Despite the complexities of the situations he faced, and the layers of horror that will forever change the answer to the question, what does it mean to be human, Orbinski writes with clarity–almost a simplicity–about events: people’s lives, their suffering, and their deaths, the political inaction that accompanied them, the hypocrisy that underscored every delay, and the futility of unenforceable systems of human rights laws, declarations, and covenants.

“The genocide [in Rwanda] was life as we can choose to live it. For years before the genocide, the French government trained and armed the Rwandan soldiers. And all the way through the genocide, the French supplied them with arms, mercenaries and intelligence. MSF and other NGOs repeated called for UN invervention, but Belgium, France and the United States paralyzed the UN, and each knowingly pursued their foreign policies through genocide. The evenutal UN/French-led military intevention was too little too late, and barely more than a deception that allowed those who committed the genocide to escape into Zaire.

“Many have described genocide and similar human cruelties as unspeakable. But they are as unspeakable as they are undoable. As human beings, we do genocide. Doctors cannot stop this crime. But the little girl in the latrine had no voice, and as doctors we had a responsibility to speak out against what we knew. And we did not speak into the wind. We spoke with a clear intent to rouse the outrage of public consciousness around the world, and to demand a UN intervention to stop this criminal politics.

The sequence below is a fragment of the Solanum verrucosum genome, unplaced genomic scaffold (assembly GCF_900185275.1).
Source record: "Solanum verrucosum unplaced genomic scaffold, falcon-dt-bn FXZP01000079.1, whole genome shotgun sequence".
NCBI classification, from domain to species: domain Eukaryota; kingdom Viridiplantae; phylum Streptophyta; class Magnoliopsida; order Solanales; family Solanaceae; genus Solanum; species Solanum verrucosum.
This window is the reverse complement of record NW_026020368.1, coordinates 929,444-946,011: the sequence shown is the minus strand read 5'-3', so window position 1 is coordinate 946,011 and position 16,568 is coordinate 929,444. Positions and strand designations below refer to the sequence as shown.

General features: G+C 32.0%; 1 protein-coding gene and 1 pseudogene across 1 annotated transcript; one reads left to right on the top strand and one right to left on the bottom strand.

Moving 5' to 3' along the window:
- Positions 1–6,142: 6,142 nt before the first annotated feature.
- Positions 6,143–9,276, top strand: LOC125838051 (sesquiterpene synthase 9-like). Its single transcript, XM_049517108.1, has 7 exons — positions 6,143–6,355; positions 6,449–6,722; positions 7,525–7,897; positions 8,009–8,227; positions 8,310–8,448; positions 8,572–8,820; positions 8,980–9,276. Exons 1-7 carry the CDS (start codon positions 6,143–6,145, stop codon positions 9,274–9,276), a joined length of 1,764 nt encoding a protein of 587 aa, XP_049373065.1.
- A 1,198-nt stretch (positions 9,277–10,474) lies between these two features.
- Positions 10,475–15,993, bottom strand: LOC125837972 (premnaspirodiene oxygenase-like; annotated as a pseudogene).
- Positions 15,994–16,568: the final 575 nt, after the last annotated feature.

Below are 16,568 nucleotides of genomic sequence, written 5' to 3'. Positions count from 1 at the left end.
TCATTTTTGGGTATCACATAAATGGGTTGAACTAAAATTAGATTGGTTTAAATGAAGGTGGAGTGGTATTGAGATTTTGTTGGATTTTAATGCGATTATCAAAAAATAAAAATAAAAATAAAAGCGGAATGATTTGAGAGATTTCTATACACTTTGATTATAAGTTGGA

“An Imperfect Offering is about finding a way to confront unjust human suffering in the world as it is.” [p. 10]

And yet, the book–and Orbinski himself– is not without hope. Through the telling of stories, Orbinksi shows the contradiction of the darkness and lightness of humanity and he doesn’t let go of the potential for good that we can realize if we harnessed the collective political will. For the individual, he has written about What You Can Do in the epilogue. “Choose a political party or a non-governmental organization…and through it, actively challenge relevant public policies, laws and practices both nationally and internationally…If you can’t find an organization, then start one and let others join [p. 397].” SAFER is honoured to be among one of the organizations that he supports in the ensuing list.

Last night, James Orbinski received the Shaughnessy Cohen Prize for political writing. While such recognition cannot undo the “undoable”, it does recognize the dignity and humanity of the millions of people who have suffered while the world looked away.


An Imperfect Offering, Humanitarian Action in the twenty-first century, James Orbinski, Double Day Canada, 448 p., 2008.